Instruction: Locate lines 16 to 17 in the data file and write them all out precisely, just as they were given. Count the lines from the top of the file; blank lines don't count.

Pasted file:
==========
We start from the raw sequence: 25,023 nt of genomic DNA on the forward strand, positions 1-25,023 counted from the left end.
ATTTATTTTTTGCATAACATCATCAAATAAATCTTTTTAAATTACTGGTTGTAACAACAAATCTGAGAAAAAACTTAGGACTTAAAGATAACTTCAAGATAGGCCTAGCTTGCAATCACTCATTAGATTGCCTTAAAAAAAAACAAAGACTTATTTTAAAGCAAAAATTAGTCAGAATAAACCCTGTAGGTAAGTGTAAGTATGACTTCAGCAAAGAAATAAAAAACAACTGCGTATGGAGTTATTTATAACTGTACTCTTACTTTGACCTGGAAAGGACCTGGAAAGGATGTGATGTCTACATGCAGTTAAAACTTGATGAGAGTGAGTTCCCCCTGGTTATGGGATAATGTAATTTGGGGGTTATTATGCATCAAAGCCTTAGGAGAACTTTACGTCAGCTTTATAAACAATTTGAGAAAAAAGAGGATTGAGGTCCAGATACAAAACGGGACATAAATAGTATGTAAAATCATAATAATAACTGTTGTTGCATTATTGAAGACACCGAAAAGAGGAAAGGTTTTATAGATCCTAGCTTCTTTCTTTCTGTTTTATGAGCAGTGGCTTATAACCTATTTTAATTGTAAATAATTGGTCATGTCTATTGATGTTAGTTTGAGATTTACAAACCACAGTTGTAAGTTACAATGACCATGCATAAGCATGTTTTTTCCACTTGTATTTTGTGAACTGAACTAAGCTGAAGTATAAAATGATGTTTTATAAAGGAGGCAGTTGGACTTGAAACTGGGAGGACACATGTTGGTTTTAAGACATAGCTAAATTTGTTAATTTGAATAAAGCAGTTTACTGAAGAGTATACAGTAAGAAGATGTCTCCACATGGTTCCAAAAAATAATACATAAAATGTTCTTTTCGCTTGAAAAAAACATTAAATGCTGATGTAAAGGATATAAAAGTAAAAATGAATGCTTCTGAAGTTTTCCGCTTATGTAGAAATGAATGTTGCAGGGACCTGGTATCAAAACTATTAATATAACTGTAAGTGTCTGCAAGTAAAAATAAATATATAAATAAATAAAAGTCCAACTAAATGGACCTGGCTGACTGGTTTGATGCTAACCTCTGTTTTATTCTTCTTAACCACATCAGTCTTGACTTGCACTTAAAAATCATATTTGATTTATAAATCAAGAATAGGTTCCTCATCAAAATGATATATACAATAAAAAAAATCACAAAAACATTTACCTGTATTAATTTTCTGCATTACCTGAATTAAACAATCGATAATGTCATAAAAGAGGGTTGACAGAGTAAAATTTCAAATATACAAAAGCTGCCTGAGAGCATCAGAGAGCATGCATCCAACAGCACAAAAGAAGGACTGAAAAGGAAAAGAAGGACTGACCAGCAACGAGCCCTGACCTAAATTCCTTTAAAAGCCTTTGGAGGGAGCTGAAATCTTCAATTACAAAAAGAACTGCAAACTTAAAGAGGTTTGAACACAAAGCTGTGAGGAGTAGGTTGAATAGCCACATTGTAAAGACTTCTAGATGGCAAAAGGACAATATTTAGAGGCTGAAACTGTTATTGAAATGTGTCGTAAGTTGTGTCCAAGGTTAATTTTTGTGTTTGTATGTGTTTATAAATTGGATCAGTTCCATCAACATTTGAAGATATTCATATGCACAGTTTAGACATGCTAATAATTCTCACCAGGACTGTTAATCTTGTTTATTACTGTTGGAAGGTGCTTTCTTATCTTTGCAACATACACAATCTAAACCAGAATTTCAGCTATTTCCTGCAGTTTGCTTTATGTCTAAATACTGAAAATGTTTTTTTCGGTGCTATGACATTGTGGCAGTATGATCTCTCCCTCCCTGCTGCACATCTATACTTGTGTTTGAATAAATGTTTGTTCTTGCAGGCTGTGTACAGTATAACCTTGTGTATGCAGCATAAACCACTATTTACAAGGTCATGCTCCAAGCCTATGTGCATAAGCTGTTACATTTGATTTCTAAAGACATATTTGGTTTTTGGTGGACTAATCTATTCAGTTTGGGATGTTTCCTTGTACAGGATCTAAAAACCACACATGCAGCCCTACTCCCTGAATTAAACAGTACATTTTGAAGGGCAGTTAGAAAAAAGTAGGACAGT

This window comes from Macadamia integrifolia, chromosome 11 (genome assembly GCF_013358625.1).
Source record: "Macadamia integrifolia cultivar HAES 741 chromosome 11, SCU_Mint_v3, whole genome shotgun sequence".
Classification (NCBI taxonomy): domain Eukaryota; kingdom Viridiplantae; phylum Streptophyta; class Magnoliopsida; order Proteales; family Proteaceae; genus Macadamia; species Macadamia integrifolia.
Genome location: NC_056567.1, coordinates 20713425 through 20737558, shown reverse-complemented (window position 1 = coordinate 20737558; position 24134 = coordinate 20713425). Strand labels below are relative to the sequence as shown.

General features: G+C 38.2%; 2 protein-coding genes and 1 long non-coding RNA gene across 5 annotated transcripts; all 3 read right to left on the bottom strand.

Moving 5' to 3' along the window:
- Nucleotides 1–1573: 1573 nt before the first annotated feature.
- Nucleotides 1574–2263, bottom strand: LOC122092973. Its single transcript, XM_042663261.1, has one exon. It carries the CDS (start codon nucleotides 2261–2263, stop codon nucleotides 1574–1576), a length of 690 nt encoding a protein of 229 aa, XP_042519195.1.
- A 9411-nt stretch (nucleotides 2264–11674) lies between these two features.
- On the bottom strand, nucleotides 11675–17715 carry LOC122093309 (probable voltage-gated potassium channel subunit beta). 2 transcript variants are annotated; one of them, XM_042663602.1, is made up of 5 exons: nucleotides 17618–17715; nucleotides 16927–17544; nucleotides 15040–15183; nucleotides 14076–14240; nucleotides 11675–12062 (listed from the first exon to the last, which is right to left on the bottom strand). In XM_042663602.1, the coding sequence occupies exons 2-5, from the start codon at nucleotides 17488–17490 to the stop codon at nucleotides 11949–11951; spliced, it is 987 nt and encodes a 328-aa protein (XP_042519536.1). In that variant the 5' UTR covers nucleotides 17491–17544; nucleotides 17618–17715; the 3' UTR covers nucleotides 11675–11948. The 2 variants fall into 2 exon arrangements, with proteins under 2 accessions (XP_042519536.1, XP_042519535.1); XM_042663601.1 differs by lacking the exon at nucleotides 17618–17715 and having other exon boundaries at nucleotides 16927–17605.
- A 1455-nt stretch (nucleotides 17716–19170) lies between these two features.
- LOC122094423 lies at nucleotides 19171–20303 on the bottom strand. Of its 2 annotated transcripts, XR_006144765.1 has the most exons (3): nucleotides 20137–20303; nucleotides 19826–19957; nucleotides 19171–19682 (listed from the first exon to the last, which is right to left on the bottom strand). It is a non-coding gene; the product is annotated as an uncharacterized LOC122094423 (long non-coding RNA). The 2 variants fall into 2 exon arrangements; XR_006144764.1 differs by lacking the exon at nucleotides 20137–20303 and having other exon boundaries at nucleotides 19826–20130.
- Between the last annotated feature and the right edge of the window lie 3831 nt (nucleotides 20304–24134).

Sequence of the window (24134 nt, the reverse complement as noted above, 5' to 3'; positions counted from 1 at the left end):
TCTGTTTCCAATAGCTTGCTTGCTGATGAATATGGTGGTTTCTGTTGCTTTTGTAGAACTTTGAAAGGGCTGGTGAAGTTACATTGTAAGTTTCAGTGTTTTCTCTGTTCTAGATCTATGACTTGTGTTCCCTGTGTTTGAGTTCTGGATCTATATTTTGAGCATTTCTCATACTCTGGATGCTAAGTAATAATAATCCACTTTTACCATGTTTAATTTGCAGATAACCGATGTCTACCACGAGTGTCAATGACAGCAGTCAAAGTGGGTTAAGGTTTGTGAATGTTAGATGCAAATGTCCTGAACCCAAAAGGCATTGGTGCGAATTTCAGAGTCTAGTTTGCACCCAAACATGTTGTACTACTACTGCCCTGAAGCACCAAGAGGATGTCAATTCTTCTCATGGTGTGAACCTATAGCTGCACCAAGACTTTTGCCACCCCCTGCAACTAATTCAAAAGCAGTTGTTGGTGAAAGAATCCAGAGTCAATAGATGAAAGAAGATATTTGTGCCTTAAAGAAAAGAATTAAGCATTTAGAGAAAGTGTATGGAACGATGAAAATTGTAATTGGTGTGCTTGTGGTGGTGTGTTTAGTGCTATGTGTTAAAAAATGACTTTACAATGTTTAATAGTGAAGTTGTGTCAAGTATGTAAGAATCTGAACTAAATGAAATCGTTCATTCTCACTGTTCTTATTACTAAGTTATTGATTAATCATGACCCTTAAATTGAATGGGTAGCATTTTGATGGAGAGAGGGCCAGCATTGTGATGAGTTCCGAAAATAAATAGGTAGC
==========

Sequence of the window (24134 nt, the reverse complement as noted above, 5' to 3'; positions counted from 1 at the left end):
TCTGTTTCCAATAGCTTGCTTGCTGATGAATATGGTGGTTTCTGTTGCTTTTGTAGAACTTTGAAAGGGCTGGTGAAGTTACATTGTAAGTTTCAGTGTTTTCTCTGTTCTAGATCTATGACTTGTGTTCCCTGTGTTTGAGTTCTGGATCTATATTTTGAGCATTTCTCATACTCTGGATGCTAAGTAATAATAATCCACTTTTACCATGTTTAATTTGCAGATAACCGATGTCTACCACGAGTGTCAATGACAGCAGTCAAAGTGGGTTAAGGTTTGTGAATGTTAGATGCAAATGTCCTGAACCCAAAAGGCATTGGTGCGAATTTCAGAGTCTAGTTTGCACCCAAACATGTTGTACTACTACTGCCCTGAAGCACCAAGAGGATGTCAATTCTTCTCATGGTGTGAACCTATAGCTGCACCAAGACTTTTGCCACCCCCTGCAACTAATTCAAAAGCAGTTGTTGGTGAAAGAATCCAGAGTCAATAGATGAAAGAAGATATTTGTGCCTTAAAGAAAAGAATTAAGCATTTAGAGAAAGTGTATGGAACGATGAAAATTGTAATTGGTGTGCTTGTGGTGGTGTGTTTAGTGCTATGTGTTAAAAAATGACTTTACAATGTTTAATAGTGAAGTTGTGTCAAGTATGTAAGAATCTGAACTAAATGAAATCGTTCATTCTCACTGTTCTTATTACTAAGTTATTGATTAATCATGACCCTTAAATTGAATGGGTAGCATTTTGATGGAGAGAGGGCCAGCATTGTGATGAGTTCCGAAAATAAATAGGTAGC